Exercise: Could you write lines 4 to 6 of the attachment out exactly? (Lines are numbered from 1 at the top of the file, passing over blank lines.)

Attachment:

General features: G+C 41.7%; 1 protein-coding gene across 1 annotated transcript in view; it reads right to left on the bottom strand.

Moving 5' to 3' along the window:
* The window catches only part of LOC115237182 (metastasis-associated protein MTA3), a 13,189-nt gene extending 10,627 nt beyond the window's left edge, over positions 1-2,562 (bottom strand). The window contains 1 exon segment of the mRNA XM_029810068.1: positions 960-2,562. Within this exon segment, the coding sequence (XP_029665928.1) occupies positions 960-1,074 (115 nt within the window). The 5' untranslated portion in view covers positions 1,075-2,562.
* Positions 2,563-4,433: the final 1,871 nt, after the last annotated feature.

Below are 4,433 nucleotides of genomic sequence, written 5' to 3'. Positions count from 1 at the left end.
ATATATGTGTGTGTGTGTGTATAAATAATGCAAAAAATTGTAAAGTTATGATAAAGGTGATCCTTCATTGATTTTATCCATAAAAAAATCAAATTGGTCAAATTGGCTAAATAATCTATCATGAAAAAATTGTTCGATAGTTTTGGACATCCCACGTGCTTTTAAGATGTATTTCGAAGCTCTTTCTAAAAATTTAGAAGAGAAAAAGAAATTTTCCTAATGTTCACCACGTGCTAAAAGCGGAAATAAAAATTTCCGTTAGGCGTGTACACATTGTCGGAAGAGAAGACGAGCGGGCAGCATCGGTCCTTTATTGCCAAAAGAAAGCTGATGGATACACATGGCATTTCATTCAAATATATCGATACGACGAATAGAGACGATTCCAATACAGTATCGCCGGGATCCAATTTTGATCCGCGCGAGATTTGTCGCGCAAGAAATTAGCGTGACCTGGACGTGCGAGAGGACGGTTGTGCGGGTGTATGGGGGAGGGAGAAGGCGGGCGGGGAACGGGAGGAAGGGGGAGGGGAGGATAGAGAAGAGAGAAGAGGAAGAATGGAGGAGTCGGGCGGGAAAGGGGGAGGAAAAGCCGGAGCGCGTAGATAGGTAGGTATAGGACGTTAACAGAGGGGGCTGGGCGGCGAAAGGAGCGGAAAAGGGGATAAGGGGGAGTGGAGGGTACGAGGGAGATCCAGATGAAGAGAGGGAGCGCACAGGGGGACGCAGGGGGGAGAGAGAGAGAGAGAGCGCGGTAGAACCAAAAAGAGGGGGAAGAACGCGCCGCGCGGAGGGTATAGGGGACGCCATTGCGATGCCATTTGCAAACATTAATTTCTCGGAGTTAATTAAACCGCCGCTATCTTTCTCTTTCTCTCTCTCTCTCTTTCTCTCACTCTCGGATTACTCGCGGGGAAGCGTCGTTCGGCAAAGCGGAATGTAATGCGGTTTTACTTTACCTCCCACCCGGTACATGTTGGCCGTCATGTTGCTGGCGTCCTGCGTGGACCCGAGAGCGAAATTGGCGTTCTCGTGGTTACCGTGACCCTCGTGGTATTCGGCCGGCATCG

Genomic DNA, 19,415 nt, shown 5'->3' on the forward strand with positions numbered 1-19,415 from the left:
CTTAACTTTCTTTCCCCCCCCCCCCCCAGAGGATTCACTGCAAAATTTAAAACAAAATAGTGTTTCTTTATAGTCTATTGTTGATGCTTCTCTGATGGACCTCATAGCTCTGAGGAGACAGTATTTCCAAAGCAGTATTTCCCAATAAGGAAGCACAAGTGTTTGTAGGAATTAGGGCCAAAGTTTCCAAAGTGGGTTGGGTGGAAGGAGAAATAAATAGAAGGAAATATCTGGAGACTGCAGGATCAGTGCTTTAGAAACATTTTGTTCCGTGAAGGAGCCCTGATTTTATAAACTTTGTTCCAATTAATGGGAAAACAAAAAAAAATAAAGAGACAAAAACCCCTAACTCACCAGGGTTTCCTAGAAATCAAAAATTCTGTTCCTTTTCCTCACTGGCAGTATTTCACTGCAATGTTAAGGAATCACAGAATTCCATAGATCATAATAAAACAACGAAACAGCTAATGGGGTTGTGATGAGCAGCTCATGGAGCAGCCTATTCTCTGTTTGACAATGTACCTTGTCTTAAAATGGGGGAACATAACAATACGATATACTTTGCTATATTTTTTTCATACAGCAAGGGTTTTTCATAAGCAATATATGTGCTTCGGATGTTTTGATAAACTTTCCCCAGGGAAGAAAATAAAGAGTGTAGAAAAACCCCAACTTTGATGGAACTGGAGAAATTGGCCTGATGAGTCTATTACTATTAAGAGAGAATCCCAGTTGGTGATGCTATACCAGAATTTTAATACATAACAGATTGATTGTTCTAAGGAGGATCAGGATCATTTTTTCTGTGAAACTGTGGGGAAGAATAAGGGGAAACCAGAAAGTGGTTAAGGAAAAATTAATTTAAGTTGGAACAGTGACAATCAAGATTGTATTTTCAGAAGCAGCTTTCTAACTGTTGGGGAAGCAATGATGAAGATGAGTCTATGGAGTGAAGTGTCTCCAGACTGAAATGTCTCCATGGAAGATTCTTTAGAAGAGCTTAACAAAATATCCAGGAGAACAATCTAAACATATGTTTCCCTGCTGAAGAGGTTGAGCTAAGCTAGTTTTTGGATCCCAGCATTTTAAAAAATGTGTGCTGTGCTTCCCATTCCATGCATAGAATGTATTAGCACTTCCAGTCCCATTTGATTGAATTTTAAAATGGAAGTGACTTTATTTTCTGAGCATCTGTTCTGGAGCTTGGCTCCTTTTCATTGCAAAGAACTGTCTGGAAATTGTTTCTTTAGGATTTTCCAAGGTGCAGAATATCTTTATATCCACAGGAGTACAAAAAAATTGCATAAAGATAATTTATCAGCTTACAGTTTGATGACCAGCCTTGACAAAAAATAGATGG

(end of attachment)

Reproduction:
* Positions 2,563-4,433: the final 1,871 nt, after the last annotated feature.

Below are 4,433 nucleotides of genomic sequence, written 5' to 3'. Positions count from 1 at the left end.
ATATATGTGTGTGTGTGTGTATAAATAATGCAAAAAATTGTAAAGTTATGATAAAGGTGATCCTTCATTGATTTTATCCATAAAAAAATCAAATTGGTCAAATTGGCTAAATAATCTATCATGAAAAAATTGTTCGATAGTTTTGGACATCCCACGTGCTTTTAAGATGTATTTCGAAGCTCTTTCTAAAAATTTAGAAGAGAAAAAGAAATTTTCCTAATGTTCACCACGTGCTAAAAGCGGAAATAAAAATTTCCGTTAGGCGTGTACACATTGTCGGAAGAGAAGACGAGCGGGCAGCATCGGTCCTTTATTGCCAAAAGAAAGCTGATGGATACACATGGCATTTCATTCAAATATATCGATACGACGAATAGAGACGATTCCAATACAGTATCGCCGGGATCCAATTTTGATCCGCGCGAGATTTGTCGCGCAAGAAATTAGCGTGACCTGGACGTGCGAGAGGACGGTTGTGCGGGTGTATGGGGGAGGGAGAAGGCGGGCGGGGAACGGGAGGAAGGGGGAGGGGAGGATAGAGAAGAGAGAAGAGGAAGAATGGAGGAGTCGGGCGGGAAAGGGGGAGGAAAAGCCGGAGCGCGTAGATAGGTAGGTATAGGACGTTAACAGAGGGGGCTGGGCGGCGAAAGGAGCGGAAAAGGGGATAAGGGGGAGTGGAGGGTACGAGGGAGATCCAGATGAAGAGAGGGAGCGCACAGGGGGACGCAGGGGGGAGAGAGAGAGAGAGAGCGCGGTAGAACCAAAAAGAGGGGGAAGAACGCGCCGCGCGGAGGGTATAGGGGACGCCATTGCGATGCCATTTGCAAACATTAATTTCTCGGAGTTAATTAAACCGCCGCTATCTTTCTCTTTCTCTCTCTCTCTCTTTCTCTCACTCTCGGATTACTCGCGGGGAAGCGTCGTTCGGCAAAGCGGAATGTAATGCGGTTTTACTTTACCTCCCACCCGGTACATGTTGGCCGTCATGTTGCTGGCGTCCTGCGTGGACCCGAGAGCGAAATTGGCGTTCTCGTGGTTACCGTGACCCTCGTGGTATTCGGCCGGCATCG